After our wet Christmas we have been wringing in the new year with more than a week of flooding in England, Scotland, Wales, Ireland and even the Isle of Man . Further deluges are forecast for the next few days, and the Met Office has warned there's no end in sight, with more depressions expected.
Yet last week marked the fourth new year since legislation was passed to tackle one of the most important and intractable causes of floods, which ministers have so far failed to bring into effect, protesting that they do not want to implement it in haste.
This is on top of the disclosure that hundreds of staff at the Environment Agency could lose their jobs. This suggests an extraordinary complacency, even by Whitehall standards.
The laid-by law aims to allay the impact of 21st century conditions on 19th century attitudes and infrastructure. We have sought to remove rainwater as quickly as possible, speeding its passage back to the sea through pipes and sewers, culverts and canalised rivers. Natural draining systems have given way to engineering.
But as populations have increased and construction has spread, this infrastructure has become inadequate.
It's made worse by new developments, such as front gardens being paved over for parking, causing water to run off faster.
Rainfall has risen 5% in Britain in the past 20 years and, more significantly, heavy bursts are increasingly replacing our archetypal drizzle, something expected to accelerate with climate change.
Much of the massive flooding of 2007 - described as Britain's greatest even civil emergency - was caused by just such factors. In Hull, for example, a month's rain falling in 24 hours overwhelmed even a relatively modern drainage system, flooding 7,200 homes and 1,300 businesses.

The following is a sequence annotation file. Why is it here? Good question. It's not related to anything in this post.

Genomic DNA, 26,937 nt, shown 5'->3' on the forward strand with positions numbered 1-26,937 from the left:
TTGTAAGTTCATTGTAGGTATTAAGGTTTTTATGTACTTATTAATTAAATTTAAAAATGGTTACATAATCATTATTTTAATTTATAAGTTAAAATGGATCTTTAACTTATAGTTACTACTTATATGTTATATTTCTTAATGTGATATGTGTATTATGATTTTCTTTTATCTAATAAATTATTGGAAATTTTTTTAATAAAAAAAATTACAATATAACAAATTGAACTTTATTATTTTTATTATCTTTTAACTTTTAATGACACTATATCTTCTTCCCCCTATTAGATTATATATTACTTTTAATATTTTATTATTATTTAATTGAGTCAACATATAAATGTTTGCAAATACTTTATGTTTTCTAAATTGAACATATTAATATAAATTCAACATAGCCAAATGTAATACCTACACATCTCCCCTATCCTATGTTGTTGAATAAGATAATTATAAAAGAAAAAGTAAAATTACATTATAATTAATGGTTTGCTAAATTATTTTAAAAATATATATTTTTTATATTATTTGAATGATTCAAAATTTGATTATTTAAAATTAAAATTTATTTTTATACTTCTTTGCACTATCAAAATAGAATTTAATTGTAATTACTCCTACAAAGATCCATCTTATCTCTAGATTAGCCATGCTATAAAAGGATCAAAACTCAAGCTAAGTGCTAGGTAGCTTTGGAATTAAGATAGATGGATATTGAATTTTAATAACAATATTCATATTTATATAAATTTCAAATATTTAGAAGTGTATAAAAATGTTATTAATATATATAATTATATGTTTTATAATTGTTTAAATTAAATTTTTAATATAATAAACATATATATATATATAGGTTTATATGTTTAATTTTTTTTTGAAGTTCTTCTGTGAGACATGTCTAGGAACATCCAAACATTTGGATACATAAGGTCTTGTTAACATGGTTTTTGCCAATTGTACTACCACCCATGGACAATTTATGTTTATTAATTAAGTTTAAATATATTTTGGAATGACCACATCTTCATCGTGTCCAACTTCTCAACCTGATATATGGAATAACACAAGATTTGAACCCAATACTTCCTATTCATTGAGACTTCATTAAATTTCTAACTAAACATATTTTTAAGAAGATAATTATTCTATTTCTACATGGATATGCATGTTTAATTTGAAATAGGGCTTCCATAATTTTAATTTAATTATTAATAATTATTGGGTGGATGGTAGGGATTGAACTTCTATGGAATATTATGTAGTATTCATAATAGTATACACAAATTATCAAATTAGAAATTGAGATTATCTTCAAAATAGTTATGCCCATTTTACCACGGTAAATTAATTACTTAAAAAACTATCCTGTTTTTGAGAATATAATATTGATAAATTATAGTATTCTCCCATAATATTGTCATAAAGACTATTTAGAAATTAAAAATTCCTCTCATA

Even when the sewers do cope, increased flow causes rivers to break their banks and raw sewage to surge out of some 14,000 storm overflows in England alone.
Typically they cost less than half as much as traditional draining systems and far less than the flood defences rerected to safeguard communities, essential though both continue to be. And they can improve areas and property values by encouraging wildlife and adorning landscapes.
There are some good Suds in Britain: a nature reserve near Doncaster, for example, absorbed 200,000 cubic metres of floodwater in 2007, saving thousands of homes from inundation. But they have not spread widely, for the lack of legislation.
In 2008, new rules meant that planning permission was required to lay impermeable paving in front gardens. But the big breakthrough for England and Wales was supposed to have been offered by the 2010 Floor and Water Management Act, which, amongst other things, allows new developments connection to drainage systems only once they have been passed by a body overseeing Suds.
Nearly four years on, that provision has yet to be brought into force. Ministers first pledged - and failed - to do so by October 2012, then by April last year. Their most recent target is April this year.
A Commons committee has repeatedly registered its 'great concern' and 'dismay; at the delay, but to no avail. and even when it does come into effect, it will only tackle a tiny part of the problem, since it will address only new developments, which make up less than 1% of the built estate.
Surely, as a nation, we should be good at coping with rain? But familiarity seems to have bred complacency. The consequences, you might say, are flooding in.
From an article in the Telegraph by Geoffrey Lean, January 2014.
and also: http://noels-garden.blogspot.co.uk/2012/08/olympic-glory.html